Understanding pH Levels: What Your Soil pH Meter is Telling You

Understanding pH Levels: What Your Soil pH Meter is Telling You


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  • Source: Microbioz India

  • Date: 03 Feb,2024

There is very valuable information on the acidy or alkalinity of the soil from a soil pH meter. For effective farming and gardening, knowledge in pH levels is vital because it affects how nutrients are accessible to plants.

Here’s what your soil pH meter might be telling you:

pH Scale:

  1.  From 0 to 14, pH scale ranges with 7 being neutral. Below seven signals acidic soils, whereas above seven means alkaline soils.
  2. Soil with a pH between 6 and 7 is ideal for the majority of plant life.5. Possible Problems with Acidic Soil (pH Less Than 7):
  3. First, nutrient availability: soils that are acidic make it harder to plant certain vital nutrients.

Aluminum Toxicology:

Acidic soils have the potential to release harmful amounts of aluminum.

Important Signs:

  1. On acidic soils, blueberries and azaleas do quite well.
  2. Nutrient deficits can be indicated by yellowing of the leaves, which is called chlorosis.


  1. Add lime over time, so as to raise the pH gradually
  2. Adding organic matter into the ground will help improve structure of your soil

Neutral Soil (pH Around 7):

Ideal Conditions:

  1. Most plants can thrive in neutral pH.
  2. Generally balanced nutrient availability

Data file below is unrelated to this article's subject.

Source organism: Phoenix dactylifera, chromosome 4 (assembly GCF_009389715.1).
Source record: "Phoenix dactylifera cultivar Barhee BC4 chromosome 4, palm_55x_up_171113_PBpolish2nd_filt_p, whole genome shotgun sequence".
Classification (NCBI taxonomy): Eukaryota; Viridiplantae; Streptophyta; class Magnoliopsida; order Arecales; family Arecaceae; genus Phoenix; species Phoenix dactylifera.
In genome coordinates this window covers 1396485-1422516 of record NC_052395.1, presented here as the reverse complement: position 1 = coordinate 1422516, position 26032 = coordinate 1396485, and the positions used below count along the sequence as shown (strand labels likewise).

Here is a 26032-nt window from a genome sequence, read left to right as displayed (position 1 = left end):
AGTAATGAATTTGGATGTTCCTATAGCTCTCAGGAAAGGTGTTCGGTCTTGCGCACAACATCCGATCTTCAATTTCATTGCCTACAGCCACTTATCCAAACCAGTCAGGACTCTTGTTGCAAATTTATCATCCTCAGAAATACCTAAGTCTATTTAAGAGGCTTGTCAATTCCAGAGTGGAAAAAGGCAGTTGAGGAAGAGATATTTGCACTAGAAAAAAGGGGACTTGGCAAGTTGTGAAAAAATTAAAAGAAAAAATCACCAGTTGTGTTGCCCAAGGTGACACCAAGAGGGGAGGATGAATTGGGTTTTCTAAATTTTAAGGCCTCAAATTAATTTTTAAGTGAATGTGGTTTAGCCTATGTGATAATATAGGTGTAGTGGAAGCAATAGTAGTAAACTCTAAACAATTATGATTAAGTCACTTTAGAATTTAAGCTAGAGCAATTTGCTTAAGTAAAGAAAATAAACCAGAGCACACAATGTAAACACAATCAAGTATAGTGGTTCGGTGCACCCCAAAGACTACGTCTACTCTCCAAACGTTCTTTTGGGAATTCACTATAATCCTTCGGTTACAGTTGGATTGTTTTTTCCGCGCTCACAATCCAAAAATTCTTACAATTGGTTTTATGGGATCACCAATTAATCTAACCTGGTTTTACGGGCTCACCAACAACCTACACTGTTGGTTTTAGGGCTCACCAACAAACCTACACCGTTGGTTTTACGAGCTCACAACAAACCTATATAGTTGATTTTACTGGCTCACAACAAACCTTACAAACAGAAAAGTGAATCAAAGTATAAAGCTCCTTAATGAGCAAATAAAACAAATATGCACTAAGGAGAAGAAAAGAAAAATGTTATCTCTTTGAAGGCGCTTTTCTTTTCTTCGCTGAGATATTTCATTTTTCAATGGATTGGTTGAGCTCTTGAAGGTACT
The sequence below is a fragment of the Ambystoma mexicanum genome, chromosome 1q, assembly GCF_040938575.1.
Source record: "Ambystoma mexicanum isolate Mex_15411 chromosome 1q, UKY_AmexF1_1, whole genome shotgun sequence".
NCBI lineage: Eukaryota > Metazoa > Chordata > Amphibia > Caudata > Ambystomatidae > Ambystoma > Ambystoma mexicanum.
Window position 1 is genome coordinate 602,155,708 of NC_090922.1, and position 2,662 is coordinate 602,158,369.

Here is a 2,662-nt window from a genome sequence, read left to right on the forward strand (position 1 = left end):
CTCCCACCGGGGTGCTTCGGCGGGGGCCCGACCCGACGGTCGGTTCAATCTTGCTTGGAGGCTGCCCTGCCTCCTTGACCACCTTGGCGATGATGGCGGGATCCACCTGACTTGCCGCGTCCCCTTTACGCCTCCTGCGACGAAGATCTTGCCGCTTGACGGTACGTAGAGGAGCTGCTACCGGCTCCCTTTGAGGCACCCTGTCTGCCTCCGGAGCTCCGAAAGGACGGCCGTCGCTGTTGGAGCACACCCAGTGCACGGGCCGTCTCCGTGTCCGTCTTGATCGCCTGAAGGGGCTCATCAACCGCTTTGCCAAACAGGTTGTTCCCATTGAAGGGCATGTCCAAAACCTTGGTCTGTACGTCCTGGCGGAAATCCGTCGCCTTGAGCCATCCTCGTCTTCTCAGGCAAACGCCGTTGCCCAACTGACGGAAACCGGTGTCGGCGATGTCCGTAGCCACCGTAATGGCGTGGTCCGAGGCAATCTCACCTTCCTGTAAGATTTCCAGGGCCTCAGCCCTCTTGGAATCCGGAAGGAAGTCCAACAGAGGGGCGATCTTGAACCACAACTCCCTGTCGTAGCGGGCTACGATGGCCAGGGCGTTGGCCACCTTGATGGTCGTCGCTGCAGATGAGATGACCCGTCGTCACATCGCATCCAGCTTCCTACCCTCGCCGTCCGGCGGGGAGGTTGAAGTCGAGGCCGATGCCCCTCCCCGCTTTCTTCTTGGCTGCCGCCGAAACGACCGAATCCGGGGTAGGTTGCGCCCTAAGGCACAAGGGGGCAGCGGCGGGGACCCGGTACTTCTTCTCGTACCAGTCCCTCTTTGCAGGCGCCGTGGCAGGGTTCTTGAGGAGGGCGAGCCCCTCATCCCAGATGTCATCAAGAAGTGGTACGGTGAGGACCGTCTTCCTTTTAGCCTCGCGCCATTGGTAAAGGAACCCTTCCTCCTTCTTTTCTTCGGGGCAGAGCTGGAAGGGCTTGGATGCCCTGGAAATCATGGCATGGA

Many vegetables and ornamental plants prefer neutral soil


Regular testing is necessary but only minor adjustments are required.

Alkaline Soil (pH Above 7):

Potential Issues:

Nutrient Lockout:

Certain nutrients become less available

Iron Deficiency:

Plants may struggle to absorb iron


  1. Yellowing between leaf veins(interveinal chlorosis) may occur.
  2. Plants like lilacs and clematis thrive in alkaline conditions.


Add sulfur, elemental sulfur or acidic organic materials to lower pH.

Testing Frequency:

  1. When starting a new garden and experiencing plant health issues, soil pH should be tested regularly.
  2. To test for each growing season is common practice at the beginning.

Adjusting pH:

  1. Avoid shocking plants by gradually adjusting pH.
  2. Lime and sulphur are some amendments that can be used when following recommended application rates.

Choosing Plants:

  1. Choose plants that do well in your soil’s natural pH
  2. Some plants are more adaptable while others have specific pH requirements.

Observation and Monitoring:

  1. Regularly monitor plant health and growth.
  2. Adjustments might be required as time goes on since soil conditions change.

Understanding your soil’s level of acidity provides the base upon which you can create optimum growth parameters. Always adhere to best practices of amending soils and consult with local agricultural extension services for region-specific guidance on what to apply.

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